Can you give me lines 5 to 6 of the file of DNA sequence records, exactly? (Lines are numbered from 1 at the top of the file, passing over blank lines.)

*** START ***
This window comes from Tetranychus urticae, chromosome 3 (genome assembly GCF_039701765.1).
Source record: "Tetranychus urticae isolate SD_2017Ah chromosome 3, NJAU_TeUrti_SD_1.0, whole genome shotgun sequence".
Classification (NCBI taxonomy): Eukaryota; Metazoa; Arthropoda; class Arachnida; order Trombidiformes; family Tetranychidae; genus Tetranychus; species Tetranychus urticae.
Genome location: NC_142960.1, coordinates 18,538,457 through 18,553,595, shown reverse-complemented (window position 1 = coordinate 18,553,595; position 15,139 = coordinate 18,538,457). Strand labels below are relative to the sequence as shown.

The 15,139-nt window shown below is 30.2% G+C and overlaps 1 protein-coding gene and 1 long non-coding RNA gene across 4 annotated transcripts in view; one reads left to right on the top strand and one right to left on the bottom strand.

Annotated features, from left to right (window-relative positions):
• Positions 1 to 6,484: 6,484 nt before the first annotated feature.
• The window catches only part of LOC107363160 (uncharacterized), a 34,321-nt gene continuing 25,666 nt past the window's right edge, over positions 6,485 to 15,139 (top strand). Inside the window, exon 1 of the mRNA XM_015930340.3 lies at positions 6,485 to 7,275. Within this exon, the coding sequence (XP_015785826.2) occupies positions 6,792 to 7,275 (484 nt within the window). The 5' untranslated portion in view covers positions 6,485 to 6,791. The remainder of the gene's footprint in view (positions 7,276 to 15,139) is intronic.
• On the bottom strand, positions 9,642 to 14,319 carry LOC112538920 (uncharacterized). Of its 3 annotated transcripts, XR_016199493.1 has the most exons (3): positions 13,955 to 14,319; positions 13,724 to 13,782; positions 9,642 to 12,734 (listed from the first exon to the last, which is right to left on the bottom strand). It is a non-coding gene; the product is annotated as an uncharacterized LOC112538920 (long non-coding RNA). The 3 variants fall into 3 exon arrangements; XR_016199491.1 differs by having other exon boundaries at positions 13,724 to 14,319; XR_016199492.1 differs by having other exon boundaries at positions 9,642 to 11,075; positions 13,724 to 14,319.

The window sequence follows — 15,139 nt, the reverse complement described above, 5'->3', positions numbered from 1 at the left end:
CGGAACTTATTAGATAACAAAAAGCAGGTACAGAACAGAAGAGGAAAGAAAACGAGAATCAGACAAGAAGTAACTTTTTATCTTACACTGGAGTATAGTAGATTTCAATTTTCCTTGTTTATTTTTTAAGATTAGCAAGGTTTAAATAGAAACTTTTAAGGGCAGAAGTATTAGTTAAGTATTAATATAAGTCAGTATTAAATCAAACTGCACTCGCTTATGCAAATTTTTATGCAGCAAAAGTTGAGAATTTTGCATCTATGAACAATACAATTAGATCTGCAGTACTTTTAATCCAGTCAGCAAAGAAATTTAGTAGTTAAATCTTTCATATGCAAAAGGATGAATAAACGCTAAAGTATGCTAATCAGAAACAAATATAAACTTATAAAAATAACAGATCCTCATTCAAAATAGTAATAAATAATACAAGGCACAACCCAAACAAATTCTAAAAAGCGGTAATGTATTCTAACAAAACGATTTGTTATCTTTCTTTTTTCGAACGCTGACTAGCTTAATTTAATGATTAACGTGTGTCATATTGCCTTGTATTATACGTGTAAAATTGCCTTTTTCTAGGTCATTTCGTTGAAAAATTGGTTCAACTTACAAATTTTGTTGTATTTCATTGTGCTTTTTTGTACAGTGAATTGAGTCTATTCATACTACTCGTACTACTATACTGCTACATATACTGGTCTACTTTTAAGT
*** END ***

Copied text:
The 15,139-nt window shown below is 30.2% G+C and overlaps 1 protein-coding gene and 1 long non-coding RNA gene across 4 annotated transcripts in view; one reads left to right on the top strand and one right to left on the bottom strand.

Annotated features, from left to right (window-relative positions):